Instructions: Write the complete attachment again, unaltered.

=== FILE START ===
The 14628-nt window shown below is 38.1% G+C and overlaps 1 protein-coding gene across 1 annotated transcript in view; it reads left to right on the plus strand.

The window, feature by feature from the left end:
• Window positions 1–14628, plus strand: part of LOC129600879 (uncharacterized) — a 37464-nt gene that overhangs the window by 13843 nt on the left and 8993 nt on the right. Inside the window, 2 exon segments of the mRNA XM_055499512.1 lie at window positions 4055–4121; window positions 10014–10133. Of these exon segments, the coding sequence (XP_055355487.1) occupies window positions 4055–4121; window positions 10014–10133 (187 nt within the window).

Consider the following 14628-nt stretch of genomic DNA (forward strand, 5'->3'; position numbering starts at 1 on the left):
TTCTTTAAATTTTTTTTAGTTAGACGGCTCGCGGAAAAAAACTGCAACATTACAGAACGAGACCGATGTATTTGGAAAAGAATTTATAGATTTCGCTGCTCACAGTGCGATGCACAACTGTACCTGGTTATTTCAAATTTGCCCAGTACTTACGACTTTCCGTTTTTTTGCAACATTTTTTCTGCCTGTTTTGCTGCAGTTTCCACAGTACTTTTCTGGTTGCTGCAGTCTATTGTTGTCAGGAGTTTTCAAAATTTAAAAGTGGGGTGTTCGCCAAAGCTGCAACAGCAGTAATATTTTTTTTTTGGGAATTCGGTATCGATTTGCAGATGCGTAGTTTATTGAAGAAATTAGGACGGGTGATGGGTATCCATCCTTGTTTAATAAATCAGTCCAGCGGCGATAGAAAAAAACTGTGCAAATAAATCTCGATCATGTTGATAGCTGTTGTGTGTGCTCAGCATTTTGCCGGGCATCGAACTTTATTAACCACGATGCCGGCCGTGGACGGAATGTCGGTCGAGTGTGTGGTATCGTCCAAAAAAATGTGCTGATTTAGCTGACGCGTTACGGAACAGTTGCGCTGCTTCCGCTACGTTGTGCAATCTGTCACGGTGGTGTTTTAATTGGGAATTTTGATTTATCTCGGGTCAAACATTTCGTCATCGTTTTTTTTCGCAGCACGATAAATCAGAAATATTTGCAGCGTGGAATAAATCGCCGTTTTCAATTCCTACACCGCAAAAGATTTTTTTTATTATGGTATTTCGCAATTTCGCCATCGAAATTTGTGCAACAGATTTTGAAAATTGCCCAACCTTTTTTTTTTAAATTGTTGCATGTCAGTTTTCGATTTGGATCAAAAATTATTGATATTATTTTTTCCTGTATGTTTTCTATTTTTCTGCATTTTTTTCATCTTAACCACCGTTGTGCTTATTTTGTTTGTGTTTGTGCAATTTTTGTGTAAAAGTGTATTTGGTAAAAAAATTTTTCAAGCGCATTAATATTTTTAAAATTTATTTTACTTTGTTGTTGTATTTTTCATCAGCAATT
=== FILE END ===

The 14628-nt window shown below is 38.1% G+C and overlaps 1 protein-coding gene across 1 annotated transcript in view; it reads left to right on the plus strand.

The window, feature by feature from the left end:
• Window positions 1–14628, plus strand: part of LOC129600879 (uncharacterized) — a 37464-nt gene that overhangs the window by 13843 nt on the left and 8993 nt on the right. Inside the window, 2 exon segments of the mRNA XM_055499512.1 lie at window positions 4055–4121; window positions 10014–10133. Of these exon segments, the coding sequence (XP_055355487.1) occupies window positions 4055–4121; window positions 10014–10133 (187 nt within the window).

Consider the following 14628-nt stretch of genomic DNA (forward strand, 5'->3'; position numbering starts at 1 on the left):
TTCTTTAAATTTTTTTTAGTTAGACGGCTCGCGGAAAAAAACTGCAACATTACAGAACGAGACCGATGTATTTGGAAAAGAATTTATAGATTTCGCTGCTCACAGTGCGATGCACAACTGTACCTGGTTATTTCAAATTTGCCCAGTACTTACGACTTTCCGTTTTTTTGCAACATTTTTTCTGCCTGTTTTGCTGCAGTTTCCACAGTACTTTTCTGGTTGCTGCAGTCTATTGTTGTCAGGAGTTTTCAAAATTTAAAAGTGGGGTGTTCGCCAAAGCTGCAACAGCAGTAATATTTTTTTTTTGGGAATTCGGTATCGATTTGCAGATGCGTAGTTTATTGAAGAAATTAGGACGGGTGATGGGTATCCATCCTTGTTTAATAAATCAGTCCAGCGGCGATAGAAAAAAACTGTGCAAATAAATCTCGATCATGTTGATAGCTGTTGTGTGTGCTCAGCATTTTGCCGGGCATCGAACTTTATTAACCACGATGCCGGCCGTGGACGGAATGTCGGTCGAGTGTGTGGTATCGTCCAAAAAAATGTGCTGATTTAGCTGACGCGTTACGGAACAGTTGCGCTGCTTCCGCTACGTTGTGCAATCTGTCACGGTGGTGTTTTAATTGGGAATTTTGATTTATCTCGGGTCAAACATTTCGTCATCGTTTTTTTTCGCAGCACGATAAATCAGAAATATTTGCAGCGTGGAATAAATCGCCGTTTTCAATTCCTACACCGCAAAAGATTTTTTTTATTATGGTATTTCGCAATTTCGCCATCGAAATTTGTGCAACAGATTTTGAAAATTGCCCAACCTTTTTTTTTTAAATTGTTGCATGTCAGTTTTCGATTTGGATCAAAAATTATTGATATTATTTTTTCCTGTATGTTTTCTATTTTTCTGCATTTTTTTCATCTTAACCACCGTTGTGCTTATTTTGTTTGTGTTTGTGCAATTTTTGTGTAAAAGTGTATTTGGTAAAAAAATTTTTCAAGCGCATTAATATTTTTAAAATTTATTTTACTTTGTTGTTGTATTTTTCATCAGCAATT